Make Architecture



Guru Page: Molding Machine_Sarah

So molding machines, as we explored them, come in all different shapes and sizes. Essentially, a molding machine is some kind of flexible formwork that can be reused, preferable with easy alterations or changes to their projected products.

It’s not easy to make a formwork that will be easy to control and from which you can remove your different casting products over and over again, but we did learn some lessons along the way, compiled here.

1. Air Pressure _ Alex: when using air pressure as your variable shape-changer (as in an inflatable formwork), it is essential that you use a rugged and durable fabric surface into which the air is pumped. If you’re already having trouble keeping the air tightly inside your formwork before the casting begins, you can expect some trouble.

For casting concrete (or Rockite, really) on top of an inflatable formwork, make sure that the weight of the material poured will not produce total collapse of the ‘molding machine’ itself.

2. Bounding Box _ Alex and Asli: In most cases, it was clear that a rigid bounding box or other vessel was necessary to keep all of your molding components together. It seemed like the most successful projects, which produced the most consistent and variable results, benefited from the use of a master structure or armature to hold all of their pieces together. See Alefiyah’s machine for a good example of this rigid structure.

Having a bounding box or structure also helps you define just what variables you’re operating on in the molding machine process. In Alefiyah’s project, it is clear what variables are at stake, like the diameter of the rings that loop around the spandex tube, and the amount of rockite poured into the mold. In other projects, there were too many variables to really compare between iterations using the same machine.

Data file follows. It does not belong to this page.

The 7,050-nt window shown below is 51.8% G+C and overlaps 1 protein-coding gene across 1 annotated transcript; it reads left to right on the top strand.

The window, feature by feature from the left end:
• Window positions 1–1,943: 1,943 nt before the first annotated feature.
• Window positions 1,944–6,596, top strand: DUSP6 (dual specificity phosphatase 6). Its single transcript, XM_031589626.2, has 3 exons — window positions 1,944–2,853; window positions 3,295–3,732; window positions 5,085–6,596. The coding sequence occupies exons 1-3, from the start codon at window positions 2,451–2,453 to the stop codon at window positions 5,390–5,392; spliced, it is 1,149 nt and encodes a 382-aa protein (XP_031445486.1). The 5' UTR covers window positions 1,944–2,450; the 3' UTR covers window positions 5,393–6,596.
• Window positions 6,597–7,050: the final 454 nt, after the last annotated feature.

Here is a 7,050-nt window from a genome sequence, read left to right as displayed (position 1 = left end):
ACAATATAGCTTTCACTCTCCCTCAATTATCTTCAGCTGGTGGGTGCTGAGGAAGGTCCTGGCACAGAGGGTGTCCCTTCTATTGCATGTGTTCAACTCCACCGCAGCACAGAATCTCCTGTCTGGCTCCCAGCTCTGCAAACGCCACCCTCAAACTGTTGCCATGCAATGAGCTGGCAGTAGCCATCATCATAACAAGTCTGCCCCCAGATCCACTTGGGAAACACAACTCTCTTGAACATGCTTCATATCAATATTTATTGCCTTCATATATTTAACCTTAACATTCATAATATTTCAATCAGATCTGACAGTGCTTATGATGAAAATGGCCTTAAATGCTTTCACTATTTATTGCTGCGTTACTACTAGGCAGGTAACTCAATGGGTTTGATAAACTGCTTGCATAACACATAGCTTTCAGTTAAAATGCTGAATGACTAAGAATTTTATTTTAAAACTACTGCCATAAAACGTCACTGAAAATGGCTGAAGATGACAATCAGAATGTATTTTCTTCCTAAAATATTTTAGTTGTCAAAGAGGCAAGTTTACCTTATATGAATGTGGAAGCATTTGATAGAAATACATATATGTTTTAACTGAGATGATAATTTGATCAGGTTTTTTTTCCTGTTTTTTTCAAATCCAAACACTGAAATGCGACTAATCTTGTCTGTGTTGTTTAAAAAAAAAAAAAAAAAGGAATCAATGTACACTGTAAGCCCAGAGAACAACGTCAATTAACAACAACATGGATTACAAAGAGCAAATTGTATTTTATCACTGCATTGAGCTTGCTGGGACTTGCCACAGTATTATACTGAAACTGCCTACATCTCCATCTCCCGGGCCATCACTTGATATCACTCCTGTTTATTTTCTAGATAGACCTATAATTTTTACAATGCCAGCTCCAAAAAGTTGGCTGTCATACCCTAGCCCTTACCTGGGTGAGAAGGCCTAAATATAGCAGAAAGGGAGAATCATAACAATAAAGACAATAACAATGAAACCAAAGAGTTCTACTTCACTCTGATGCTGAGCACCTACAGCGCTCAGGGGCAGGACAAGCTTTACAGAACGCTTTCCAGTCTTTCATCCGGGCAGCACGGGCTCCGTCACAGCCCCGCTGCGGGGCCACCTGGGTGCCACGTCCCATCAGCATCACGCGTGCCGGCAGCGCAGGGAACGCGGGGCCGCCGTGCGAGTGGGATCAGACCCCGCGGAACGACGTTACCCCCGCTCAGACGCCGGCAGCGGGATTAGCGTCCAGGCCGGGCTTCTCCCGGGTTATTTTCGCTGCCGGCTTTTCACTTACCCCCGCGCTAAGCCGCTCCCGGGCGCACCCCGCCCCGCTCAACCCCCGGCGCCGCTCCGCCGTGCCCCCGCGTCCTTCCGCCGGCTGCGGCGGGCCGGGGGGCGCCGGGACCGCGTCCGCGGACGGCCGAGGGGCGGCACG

3. Chemistry: It is, above all, necessary to mix your casting compound correctly. This last portion of a long process is essential because it controls the performance of your final product. Costanza had some trouble with his casting of Rockite, and it was supected that perhaps his mix was not consistent – especially with something like rockite, it’s important that there are ZERO powder chunks in your final pour, something that is difficult to ensure in a large batch.

For Rockite mixing in small batches, the most successful method of mixing I’ve found is combining the powder and water in an old drink bottle (2 liters is big enough for most of the projects we’ve been working on) and shake it really thoroughly. When you’re mixing the ingredients in an open container like a bucket, it’s very likely that some powder will stick along the edges, and if you don’t scrape well, it will end up on the surface of your cast – gross!

4. Hard an Soft: Much like last week, it was again important to remember to cast hard materials in soft molds, and vice versa. If one part of the equation doesn’t have some flexibility, it can be very difficult to separate your materials. Now, this is not always the case, and certainly we can think of some examples where hard things are cast in hard molds, but for the most part, flexible molds like those made with OOMOO 30 and OOMOO 25 have had the most success.

5. Other Mold Materials: Not all mold materials are created equal. OOMOO 30 and 25 are very flexible and set up quickly. Polyurethane molds like the Reoflex 30 that Gerhard and I tried to use have different properties, like being more structurally stable once they’re set, and being only slightly flexible – a nice difference from the solid or the totally flexible molds available elsewhere. BUT Polyurethane molds stick to EVERYTHING. When I discussed my project (see Party Mold page for Sarah), with the guy who works at Reynolds Supply warehouse, he said that even though I treated my dishes with a release agent, they were probably still too porous (some of them being stoneware) to fully get sealed, and thus were permanently fused to the Reoflex. Gross!